|2/7/2014||Iowa State University||Rice|
|3/7/1994||Washington State University||Rhizobium leguminosarum|
|2/16/2005||V.P. Technology Development||Chlamydomonas reinhardtii HSV8|
|4/6/2008||Coastal Biomarine||Algae strains|
|6/15/2012||BioGlow LLC||(CBI redacted)|
|10/23/2012||BioGlow LLC||(CBI redacted)|
|1/10/2013||Rutgers IR4 Project||N/A|
*Transgenic crops modified by targeted deletions during which no plant-pest genetic information is incorporated into the host genome were determined to fall.
SOURCE: Table 1 from Camacho et al. (2014), updated by the committee with letters of inquiry to APHIS dated until April 8, 2016.
|Modification / Phenotype / Product Descrption||Transformation Method||Status|
|Accelerated breeding||(none listed)||–|
|Accelerated breeding||(none listed)||–|
|Centromere-mediated chromosome elimination/production of doubled haploids||(none listed)||–|
|Decreased MSH1 Expression||Agrobacterium tumefaciens||–|
|Improved consumer & processing quality||Transient expression of TALENs||–|
|High starch in leaves and stalks||Meganuclease deletions||–|
|Accelerated breeding; ‘reduced harm traits’||(none listed)||–|
|Improved disease resistance||Transient expression of TALENs||–|
|(none listed)||Agrobacterium tumefaciens||–|
|Altered vegetative pigmentation||Biolistics||–|
|Tnt1 retrotransposon expression (knockout library)||Agrobacterium tumefaciens||Regulated|
|Improved biofuel yield potential||Biolistics||–|
|Glyphosate resistant, enhanced turfgrass quality||Biolistics||–|
|Glyphosate resistant, enhanced turfgrass quality||Biolistics||–|
|Enhanced water-use efficiency||Biolistics||–|
|Biomass more easily converted to fermentable sugars||Biolistics||–|
|Biomass more easily converted to fermentable sugars||Biolistics||–|
|Biomass more easily converted to fermentable sugars||Biolistics||–|
|Altered fruit tissue color/anthocyanin content||Agrobacterium tumefaciens||–|
|Improved wood density||Biolistics||–|
|Improved biomass, juice volume & total sugars||Biolistics||–|
|Insertion of rol gene from natural isolate; compact stature||Agrobacterium rhizogenes||–|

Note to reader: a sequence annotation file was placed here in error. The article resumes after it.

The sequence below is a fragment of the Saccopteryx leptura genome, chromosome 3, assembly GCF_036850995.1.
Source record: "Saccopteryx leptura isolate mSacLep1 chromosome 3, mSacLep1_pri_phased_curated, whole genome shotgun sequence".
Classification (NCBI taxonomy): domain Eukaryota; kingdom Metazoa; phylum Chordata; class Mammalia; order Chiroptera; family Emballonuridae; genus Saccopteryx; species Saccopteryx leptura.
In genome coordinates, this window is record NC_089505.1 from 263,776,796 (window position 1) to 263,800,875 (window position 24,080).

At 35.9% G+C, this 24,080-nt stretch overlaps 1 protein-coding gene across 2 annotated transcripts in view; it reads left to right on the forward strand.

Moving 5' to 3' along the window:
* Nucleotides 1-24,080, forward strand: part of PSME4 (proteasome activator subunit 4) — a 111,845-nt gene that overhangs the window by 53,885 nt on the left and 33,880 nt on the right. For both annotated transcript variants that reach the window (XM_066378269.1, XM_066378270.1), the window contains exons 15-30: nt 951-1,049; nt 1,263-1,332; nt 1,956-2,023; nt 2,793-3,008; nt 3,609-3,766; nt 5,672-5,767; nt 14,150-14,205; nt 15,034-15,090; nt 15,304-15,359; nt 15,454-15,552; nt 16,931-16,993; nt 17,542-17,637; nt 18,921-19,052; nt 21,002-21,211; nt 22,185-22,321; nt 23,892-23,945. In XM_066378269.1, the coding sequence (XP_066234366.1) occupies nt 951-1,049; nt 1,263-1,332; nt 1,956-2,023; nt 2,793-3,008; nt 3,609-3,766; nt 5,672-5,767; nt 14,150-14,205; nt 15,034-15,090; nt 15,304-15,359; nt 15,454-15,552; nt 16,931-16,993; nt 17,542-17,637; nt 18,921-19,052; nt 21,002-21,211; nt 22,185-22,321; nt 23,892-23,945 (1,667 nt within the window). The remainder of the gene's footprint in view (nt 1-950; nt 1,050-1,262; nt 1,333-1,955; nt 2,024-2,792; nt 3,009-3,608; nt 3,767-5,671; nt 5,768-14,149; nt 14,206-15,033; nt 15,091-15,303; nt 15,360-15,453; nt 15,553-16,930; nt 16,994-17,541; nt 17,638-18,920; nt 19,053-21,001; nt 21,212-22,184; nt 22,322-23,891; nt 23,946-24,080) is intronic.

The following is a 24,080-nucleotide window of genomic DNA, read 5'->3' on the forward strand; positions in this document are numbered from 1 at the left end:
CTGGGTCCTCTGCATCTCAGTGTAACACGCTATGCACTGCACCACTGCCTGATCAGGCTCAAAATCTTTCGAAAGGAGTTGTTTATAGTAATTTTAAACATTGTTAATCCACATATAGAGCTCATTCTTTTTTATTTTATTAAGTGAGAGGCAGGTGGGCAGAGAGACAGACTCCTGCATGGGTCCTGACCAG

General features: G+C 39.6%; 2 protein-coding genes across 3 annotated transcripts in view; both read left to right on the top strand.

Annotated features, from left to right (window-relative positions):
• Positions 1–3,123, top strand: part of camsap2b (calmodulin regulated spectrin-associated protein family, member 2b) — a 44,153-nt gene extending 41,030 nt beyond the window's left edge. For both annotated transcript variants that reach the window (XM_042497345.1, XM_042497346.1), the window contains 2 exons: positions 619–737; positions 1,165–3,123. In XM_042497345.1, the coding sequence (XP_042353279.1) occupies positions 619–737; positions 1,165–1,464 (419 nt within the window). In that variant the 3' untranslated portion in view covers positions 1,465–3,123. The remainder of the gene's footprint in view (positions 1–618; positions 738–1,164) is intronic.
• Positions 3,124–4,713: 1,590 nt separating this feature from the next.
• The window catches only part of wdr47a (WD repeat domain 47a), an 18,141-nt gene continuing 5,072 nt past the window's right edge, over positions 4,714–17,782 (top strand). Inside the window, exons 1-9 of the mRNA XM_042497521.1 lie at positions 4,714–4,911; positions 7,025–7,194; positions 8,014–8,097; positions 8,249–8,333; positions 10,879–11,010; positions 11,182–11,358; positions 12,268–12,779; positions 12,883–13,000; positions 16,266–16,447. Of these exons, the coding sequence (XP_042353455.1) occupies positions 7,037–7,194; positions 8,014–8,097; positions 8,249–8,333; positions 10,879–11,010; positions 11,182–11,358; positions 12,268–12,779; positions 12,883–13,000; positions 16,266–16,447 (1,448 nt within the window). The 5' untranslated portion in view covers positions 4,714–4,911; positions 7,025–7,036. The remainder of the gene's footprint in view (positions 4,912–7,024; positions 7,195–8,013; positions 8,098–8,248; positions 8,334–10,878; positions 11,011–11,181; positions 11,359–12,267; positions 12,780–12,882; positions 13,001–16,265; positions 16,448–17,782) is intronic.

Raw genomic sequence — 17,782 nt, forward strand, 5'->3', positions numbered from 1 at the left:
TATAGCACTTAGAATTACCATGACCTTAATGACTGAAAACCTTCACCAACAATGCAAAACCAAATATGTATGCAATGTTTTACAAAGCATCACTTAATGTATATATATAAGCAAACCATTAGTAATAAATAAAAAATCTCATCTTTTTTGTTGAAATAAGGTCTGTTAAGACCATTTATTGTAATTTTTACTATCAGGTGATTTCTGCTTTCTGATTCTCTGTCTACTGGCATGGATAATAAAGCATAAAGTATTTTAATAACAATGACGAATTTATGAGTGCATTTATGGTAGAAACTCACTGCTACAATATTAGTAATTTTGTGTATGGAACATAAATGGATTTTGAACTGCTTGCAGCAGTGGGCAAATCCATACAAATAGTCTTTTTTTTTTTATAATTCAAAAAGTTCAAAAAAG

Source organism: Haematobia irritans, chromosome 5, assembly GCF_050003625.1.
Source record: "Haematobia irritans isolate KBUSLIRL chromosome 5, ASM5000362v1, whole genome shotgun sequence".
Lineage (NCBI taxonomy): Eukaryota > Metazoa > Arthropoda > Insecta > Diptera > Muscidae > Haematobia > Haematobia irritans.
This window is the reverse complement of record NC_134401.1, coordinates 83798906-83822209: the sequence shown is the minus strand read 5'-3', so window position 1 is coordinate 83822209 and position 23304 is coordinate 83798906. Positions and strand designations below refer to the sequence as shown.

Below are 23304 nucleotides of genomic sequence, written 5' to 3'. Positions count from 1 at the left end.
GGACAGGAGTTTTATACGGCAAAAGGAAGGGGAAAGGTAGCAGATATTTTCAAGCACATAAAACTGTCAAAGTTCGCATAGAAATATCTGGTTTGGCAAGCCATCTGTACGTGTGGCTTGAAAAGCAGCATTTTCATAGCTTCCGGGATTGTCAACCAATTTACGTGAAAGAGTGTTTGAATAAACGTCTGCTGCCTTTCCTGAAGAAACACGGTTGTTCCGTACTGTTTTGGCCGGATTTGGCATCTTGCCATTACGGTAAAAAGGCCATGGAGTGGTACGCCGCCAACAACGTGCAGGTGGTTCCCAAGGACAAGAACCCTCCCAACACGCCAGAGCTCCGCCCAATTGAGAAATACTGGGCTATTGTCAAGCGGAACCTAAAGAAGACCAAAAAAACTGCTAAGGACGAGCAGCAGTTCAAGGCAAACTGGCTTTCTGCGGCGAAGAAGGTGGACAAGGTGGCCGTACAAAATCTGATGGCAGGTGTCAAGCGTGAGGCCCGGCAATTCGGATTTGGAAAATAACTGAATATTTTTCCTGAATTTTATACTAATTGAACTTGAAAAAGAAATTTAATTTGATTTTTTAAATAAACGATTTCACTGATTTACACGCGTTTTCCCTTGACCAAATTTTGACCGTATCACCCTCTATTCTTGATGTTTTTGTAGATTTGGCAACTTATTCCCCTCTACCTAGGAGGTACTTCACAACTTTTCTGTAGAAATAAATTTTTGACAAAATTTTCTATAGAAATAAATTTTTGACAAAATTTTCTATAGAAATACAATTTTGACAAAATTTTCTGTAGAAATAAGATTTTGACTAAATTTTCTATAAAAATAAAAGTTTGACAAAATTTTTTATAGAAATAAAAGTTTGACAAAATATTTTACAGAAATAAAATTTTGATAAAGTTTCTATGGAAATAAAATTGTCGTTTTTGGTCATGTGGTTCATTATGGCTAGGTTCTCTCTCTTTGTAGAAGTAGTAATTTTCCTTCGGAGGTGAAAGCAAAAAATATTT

|Glyphosate resistant & improved turfgrass quality||Biolistics||–|
|Altered flavonoid profiles||Biolistics||–|
|Improved digestibility, insecticidal properties, improved palatability, drought tolerance, increased seed yield and/or dwarfing||Biolistics||–|
|Improved yield (photosynthetic capacity)||Biolistics||–|
|improved photosynthetic capacity and biomass production||Biolistics||–|
|Increased anthocyanin production (intragenic)||Biolistics||–|
|Scab disease resistance (cisgenic)||Agrobacterium tumefaciens||Regulated|
|Suppressed phytate biosynthesis||Zinc-finger nuclease (EXZACT™)||–|
|Suppressed phytate biosynthesis||Zinc-finger nuclease (EXZACT™)||Regulated*|
|Genome editing (targeted Indels)||Meganuclease (I-Cre1) deletions||–|
|Genome editing (targeted Indels)||Meganuclease (I-Cre1) substitutions or additions||Regulated*|
|Improved disease resistance||Transient expression of TALENs||–|
|FAD2 knockout; improved consumer quality||Transient expression of TALENs||–|
|FAD3 knockout; improved consumer quality||Transient expression of TALENs||–|
|Insect tolerance||(none listed)||–|
|Expression of antibodies for human therapeutics||(none listed)||–|
|Expression of a glucose transporter from Chlorella||(none listed)||–|
|Altered flower color||(none listed)||–|
|(CBI redacted)||(CBI redacted)||–|
|(CBI redacted)||(CBI redacted)||–|
|Plasmid; conferring fus crown rot (tomato) resistance||N/A||–|
NOTE: CBI = confidential business information. In the status column, “–” indicates that APHIS considers that the item in the query would not be regulated and therefore should not enter its regulatory system.
Technology Policy (OSTP) developed the Coordinated Framework in 1986, it was just a few months before the invention of GE plant production by particle bombardment became publicly known (Klein et al., 1987). Most of the applications in Table 9-3 use particle bombardment (also known as the gene gun), a nonbiological method to make GE plants (see Chapter 3). In all likelihood, at the time of adoption in 1986, OSTP and APHIS could not have foreseen GE plants not regulated by APHIS because, until that time, all GE plants had been produced using the plant pathogen Agrobacterium tumefaciens.